Edmonton and Toronto join 36 other cities from around the globe on a list of places actively researching autonomous vehicle (AV) infrastructure solutions, with Montreal on a secondary list thanks to the future AV regulations it’s now analysing.
The rise of autonomous vehicles seems inevitable, whether you like it or not, but they certainly won’t be deployed everywhere at the same time; that’s why Bloomberg Philanthrophies and The Aspen Institute have conducted a survey to find out which cities are at the forefront of self-driving vehicle research.
Those organizations are calling the result — the Global Atlas of AVs in Cities — an “inventory of how cities around the globe are preparing for the transition to a world with AVs” and a way for cities to find out how other municipalities are getting ready.
Of the 38 cities “actively working on AV strategy,” only two are in Canada, Edmonton and Toronto, both of which run automated vehicle pilot programs; Montreal is on a shorter, secondary list of places analyzing the long-term regulatory and governance questions that surround AV deployment.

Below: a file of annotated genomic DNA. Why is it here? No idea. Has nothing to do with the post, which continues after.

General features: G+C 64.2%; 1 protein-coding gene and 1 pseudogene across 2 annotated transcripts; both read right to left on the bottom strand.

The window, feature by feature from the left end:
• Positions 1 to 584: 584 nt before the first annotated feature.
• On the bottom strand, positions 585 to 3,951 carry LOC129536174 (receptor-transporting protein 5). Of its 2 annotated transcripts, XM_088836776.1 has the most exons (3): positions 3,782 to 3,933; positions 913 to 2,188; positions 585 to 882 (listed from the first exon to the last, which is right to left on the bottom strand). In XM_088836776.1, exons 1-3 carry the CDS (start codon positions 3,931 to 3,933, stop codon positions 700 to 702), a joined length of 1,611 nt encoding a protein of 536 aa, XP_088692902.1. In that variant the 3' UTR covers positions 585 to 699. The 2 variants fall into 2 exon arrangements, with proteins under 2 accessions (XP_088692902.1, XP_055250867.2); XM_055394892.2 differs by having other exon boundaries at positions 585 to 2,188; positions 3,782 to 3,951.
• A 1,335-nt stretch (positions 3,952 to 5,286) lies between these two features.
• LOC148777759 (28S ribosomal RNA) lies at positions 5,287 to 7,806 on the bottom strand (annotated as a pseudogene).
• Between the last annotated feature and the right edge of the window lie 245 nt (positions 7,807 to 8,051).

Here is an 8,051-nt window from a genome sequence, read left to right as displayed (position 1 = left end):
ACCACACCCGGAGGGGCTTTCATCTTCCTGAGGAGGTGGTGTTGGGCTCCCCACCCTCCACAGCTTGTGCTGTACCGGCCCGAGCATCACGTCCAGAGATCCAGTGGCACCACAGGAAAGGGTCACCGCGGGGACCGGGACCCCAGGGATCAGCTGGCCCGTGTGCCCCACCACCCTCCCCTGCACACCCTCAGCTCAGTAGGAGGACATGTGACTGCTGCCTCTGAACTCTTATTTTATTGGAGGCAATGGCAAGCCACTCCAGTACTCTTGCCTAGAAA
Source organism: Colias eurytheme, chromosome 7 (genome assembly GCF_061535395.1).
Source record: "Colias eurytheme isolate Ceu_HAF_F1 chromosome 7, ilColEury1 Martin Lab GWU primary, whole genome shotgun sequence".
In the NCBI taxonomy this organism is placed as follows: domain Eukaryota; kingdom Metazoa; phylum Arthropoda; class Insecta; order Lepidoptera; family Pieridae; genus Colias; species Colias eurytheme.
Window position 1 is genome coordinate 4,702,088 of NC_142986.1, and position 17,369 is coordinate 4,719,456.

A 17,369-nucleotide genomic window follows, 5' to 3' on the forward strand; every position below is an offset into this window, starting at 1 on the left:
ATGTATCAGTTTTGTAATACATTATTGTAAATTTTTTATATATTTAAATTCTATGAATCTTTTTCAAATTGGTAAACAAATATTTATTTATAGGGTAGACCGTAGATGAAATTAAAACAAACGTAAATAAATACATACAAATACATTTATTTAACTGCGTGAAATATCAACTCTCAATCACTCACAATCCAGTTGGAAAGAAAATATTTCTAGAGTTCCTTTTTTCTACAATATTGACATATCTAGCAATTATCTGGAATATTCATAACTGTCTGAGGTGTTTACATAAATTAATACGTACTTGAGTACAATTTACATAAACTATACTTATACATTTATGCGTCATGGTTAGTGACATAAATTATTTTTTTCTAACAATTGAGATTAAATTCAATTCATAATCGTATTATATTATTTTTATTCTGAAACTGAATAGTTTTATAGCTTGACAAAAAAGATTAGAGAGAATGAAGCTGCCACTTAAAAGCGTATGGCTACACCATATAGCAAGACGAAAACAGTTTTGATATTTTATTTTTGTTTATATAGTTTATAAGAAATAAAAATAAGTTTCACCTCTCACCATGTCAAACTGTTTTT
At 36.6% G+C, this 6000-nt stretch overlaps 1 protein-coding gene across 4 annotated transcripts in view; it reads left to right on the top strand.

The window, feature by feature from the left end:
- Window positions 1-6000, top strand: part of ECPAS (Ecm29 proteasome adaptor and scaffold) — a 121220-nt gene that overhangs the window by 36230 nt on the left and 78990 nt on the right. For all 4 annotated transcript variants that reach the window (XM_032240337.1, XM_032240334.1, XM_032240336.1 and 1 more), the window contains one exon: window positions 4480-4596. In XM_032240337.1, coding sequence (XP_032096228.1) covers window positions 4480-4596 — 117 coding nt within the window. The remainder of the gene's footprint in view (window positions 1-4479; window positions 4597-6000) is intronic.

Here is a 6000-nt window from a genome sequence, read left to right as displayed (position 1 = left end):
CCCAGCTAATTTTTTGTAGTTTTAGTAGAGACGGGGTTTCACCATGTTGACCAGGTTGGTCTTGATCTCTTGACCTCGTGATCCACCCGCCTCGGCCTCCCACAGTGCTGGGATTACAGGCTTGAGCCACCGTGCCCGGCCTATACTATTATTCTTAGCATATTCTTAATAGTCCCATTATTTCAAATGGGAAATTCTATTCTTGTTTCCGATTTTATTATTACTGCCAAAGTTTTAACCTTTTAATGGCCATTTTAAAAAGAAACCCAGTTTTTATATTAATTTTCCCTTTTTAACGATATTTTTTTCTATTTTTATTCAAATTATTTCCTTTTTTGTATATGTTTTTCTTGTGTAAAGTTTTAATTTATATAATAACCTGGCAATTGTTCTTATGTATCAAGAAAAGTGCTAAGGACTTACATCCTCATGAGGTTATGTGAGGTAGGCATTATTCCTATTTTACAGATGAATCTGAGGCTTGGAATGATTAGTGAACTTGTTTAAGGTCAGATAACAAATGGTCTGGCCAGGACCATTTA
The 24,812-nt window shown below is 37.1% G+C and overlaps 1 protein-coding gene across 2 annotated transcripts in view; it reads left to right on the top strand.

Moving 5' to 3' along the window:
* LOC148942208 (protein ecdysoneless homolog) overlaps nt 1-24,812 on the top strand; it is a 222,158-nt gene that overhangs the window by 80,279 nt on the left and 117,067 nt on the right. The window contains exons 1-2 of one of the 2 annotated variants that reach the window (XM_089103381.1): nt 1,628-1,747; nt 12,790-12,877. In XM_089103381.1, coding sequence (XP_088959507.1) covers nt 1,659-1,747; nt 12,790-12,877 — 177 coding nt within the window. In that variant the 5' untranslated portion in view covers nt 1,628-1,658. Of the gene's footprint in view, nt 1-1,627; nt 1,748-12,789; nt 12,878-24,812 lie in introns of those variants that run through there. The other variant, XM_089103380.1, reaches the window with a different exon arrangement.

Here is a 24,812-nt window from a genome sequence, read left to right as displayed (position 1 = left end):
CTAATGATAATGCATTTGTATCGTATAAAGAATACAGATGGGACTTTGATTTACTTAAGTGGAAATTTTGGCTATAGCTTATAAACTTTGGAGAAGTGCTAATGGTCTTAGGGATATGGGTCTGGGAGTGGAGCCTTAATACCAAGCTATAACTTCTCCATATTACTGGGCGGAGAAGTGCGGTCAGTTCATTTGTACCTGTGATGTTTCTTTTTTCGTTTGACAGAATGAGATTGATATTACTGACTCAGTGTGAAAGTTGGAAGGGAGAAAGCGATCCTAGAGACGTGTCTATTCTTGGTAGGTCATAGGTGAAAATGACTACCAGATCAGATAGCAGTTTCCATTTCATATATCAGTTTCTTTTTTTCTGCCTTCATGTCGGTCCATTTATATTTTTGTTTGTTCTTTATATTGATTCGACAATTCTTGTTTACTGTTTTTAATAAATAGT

Other cities at the forefront, per the atlas, included Austin, Texas; Oslo, Norway; Paris, France; Amsterdam, in the Netherlands; London, U.K.; and Singapore.
The atlas is a pretty cool resource, listing what each city’s research is focused on and other cities that are coming at the topic from a similar direction. For example, the atlas indicates Edmonton was the first city in Canada to set up a connected vehicle test site.
Some of the cities’ research indicates AVs will serve an important role in “the last mile” — things like providing transportation between train stations and employment centres — and so more than half of the AV pilots in progress involve these last-mile applications.
Other potential applications include taxi and mass transit services.
If there was any question whether self-driving cars would become a reality any time soon, the survey revealed more than half of those cities running pilots are about a year into their research, and only about 10 percent have been at it for more than three years.
Best of all, the Global Atlas on AVs in Cities is a living document that will be updated as the folks at Bloomberg and The Aspen Institute learn more about what the world’s cities are doing to prepare for a day when cars, trucks and buses can drive themselves.